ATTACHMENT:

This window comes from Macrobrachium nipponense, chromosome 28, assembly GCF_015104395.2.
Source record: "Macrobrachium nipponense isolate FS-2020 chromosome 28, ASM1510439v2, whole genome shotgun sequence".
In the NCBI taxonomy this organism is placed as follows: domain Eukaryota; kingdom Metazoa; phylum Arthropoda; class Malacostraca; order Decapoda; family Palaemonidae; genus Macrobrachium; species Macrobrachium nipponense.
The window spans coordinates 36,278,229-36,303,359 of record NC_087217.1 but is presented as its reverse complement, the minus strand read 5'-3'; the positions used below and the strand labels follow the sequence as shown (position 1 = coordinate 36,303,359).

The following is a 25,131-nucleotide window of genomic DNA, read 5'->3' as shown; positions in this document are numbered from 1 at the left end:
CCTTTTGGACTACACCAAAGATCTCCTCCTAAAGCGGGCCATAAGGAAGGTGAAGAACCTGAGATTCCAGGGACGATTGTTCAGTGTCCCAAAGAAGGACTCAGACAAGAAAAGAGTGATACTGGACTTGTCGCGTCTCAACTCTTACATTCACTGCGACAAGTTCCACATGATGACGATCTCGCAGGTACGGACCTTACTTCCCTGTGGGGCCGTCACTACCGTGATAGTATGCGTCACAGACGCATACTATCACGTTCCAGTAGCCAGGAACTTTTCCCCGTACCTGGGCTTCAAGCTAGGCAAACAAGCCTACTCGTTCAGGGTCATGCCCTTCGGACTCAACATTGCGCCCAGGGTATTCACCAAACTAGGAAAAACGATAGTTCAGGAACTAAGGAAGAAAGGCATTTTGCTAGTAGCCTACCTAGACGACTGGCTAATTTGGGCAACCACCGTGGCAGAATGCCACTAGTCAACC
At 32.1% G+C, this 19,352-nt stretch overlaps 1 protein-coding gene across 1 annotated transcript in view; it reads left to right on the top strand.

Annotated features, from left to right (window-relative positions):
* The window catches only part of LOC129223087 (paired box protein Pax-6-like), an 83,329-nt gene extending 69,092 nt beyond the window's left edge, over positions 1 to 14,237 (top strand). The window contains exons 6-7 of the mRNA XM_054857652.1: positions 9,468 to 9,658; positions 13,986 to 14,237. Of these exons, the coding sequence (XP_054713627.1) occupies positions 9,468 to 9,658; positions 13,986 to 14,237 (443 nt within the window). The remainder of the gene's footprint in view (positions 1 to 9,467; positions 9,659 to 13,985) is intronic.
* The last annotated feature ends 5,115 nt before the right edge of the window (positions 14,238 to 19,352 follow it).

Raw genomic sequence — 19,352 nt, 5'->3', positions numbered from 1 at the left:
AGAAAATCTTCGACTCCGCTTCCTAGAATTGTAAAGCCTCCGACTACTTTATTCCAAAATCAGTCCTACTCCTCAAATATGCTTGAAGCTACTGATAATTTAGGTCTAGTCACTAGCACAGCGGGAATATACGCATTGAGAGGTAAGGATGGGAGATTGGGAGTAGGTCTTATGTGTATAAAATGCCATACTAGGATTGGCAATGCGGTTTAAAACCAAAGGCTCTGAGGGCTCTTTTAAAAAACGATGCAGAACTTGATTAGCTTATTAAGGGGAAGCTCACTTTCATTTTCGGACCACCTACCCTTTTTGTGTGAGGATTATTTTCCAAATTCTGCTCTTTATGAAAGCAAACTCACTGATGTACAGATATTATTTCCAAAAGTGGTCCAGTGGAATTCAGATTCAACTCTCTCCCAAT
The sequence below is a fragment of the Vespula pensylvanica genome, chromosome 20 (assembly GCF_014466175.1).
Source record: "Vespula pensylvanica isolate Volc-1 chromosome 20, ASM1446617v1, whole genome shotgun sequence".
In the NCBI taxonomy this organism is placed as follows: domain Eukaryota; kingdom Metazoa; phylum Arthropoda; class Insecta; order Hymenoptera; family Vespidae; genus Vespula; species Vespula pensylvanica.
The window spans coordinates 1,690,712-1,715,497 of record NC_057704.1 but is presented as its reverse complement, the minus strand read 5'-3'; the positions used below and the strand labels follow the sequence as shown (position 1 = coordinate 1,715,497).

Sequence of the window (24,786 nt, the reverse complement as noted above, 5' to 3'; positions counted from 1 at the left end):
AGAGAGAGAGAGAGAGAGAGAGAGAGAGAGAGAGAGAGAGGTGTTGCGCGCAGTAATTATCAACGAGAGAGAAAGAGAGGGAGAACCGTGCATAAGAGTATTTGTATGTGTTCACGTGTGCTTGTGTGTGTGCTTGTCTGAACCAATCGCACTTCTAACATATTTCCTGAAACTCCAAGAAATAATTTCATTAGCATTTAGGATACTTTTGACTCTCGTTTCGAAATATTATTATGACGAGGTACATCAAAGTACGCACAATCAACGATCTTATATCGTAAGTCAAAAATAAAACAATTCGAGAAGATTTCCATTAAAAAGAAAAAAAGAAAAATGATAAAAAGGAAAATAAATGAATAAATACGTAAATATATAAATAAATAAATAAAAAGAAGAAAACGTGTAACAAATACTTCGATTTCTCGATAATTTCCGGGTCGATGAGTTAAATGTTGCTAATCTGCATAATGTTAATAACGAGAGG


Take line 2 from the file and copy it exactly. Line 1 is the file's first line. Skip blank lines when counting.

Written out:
Source record: "Macrobrachium nipponense isolate FS-2020 chromosome 28, ASM1510439v2, whole genome shotgun sequence".